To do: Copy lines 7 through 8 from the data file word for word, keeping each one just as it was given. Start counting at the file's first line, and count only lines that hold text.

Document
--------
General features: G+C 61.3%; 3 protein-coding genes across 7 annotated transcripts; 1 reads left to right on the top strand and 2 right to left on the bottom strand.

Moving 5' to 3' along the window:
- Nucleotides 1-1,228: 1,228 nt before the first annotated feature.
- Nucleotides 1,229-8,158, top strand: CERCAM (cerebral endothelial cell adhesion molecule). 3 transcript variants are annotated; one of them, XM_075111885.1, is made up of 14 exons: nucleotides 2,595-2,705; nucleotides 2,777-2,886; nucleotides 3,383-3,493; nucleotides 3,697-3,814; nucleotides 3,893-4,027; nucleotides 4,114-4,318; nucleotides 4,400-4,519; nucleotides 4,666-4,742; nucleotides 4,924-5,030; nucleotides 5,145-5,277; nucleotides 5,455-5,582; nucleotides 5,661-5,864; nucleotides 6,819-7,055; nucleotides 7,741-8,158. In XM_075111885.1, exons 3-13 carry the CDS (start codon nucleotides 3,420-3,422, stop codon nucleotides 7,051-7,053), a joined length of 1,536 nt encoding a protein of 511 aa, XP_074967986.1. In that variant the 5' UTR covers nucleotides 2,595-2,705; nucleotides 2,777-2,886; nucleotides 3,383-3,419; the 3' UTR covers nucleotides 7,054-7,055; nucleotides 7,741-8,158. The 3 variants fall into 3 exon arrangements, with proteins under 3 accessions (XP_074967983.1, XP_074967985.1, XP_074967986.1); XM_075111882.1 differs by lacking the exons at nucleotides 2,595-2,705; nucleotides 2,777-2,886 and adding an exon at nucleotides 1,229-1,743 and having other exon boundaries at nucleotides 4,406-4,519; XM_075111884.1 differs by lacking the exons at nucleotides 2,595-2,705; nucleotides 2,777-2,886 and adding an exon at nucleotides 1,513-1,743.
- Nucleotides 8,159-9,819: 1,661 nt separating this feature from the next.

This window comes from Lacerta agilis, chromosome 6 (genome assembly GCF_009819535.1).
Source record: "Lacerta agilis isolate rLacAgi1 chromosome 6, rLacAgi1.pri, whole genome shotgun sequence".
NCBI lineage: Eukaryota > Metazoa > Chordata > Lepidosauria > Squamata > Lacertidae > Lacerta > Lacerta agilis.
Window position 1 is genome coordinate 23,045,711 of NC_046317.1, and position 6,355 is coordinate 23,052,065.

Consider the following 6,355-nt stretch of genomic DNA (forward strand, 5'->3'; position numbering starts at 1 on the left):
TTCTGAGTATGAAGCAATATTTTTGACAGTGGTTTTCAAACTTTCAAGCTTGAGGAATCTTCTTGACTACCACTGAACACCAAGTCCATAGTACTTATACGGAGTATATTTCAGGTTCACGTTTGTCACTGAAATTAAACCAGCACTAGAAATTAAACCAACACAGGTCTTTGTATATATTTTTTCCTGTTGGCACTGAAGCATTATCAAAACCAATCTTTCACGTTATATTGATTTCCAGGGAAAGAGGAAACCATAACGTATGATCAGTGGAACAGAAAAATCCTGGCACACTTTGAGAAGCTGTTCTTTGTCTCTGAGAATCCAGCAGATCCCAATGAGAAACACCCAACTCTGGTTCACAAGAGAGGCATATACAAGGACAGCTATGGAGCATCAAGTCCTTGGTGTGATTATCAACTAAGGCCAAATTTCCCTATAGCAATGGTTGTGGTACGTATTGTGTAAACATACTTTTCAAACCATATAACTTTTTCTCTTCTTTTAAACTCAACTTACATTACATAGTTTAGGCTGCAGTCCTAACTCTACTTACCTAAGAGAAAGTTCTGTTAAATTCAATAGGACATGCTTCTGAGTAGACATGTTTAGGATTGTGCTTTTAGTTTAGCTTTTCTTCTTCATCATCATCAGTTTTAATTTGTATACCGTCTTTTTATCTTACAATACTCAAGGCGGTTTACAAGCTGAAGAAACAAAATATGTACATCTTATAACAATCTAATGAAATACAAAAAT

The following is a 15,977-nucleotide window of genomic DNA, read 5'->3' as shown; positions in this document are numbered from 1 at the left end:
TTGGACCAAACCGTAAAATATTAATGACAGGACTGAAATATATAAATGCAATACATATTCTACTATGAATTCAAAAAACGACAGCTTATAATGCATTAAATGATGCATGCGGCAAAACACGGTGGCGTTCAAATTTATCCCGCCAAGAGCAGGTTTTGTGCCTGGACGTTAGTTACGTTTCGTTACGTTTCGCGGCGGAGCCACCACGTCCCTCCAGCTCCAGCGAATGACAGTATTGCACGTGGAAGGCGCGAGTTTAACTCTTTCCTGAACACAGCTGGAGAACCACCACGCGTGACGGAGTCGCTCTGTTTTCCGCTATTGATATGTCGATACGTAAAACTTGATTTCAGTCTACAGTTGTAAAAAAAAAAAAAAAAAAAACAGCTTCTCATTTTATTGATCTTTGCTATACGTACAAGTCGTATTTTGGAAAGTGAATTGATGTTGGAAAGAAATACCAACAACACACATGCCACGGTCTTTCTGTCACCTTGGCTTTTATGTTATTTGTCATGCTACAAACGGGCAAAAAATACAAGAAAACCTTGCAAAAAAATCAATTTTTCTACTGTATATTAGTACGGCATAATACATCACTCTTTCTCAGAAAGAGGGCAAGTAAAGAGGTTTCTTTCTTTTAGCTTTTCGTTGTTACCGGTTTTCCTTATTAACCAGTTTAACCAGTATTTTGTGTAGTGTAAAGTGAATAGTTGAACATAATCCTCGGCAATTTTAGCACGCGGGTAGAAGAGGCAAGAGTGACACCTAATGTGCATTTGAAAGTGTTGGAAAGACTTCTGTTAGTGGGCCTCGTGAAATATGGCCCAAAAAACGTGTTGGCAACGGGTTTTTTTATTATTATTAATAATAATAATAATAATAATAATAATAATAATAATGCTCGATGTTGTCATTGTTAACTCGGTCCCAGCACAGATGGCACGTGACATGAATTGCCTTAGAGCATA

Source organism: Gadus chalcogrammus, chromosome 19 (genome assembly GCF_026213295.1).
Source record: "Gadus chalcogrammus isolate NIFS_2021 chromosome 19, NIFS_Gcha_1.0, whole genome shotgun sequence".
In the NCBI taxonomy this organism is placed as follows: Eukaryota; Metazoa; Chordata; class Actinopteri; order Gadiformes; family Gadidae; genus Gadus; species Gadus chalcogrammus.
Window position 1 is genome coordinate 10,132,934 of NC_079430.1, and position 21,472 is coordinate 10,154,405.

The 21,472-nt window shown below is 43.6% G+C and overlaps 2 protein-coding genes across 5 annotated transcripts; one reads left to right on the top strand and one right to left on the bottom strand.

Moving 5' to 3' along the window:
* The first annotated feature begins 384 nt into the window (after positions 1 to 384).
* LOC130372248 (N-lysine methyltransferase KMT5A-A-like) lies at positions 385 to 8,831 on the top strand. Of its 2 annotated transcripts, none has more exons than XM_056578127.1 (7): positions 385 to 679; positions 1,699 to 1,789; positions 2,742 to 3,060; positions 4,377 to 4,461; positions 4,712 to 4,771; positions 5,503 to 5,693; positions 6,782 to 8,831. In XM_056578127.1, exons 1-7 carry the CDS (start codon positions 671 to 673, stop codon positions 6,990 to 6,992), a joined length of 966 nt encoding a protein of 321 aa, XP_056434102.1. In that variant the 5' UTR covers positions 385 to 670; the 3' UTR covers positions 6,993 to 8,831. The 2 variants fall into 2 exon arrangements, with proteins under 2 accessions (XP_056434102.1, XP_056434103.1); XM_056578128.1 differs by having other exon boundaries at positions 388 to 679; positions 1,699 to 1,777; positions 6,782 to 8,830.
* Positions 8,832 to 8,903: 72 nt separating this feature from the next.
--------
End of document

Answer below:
Source record: "Lacerta agilis isolate rLacAgi1 chromosome 6, rLacAgi1.pri, whole genome shotgun sequence".
NCBI lineage: Eukaryota > Metazoa > Chordata > Lepidosauria > Squamata > Lacertidae > Lacerta > Lacerta agilis.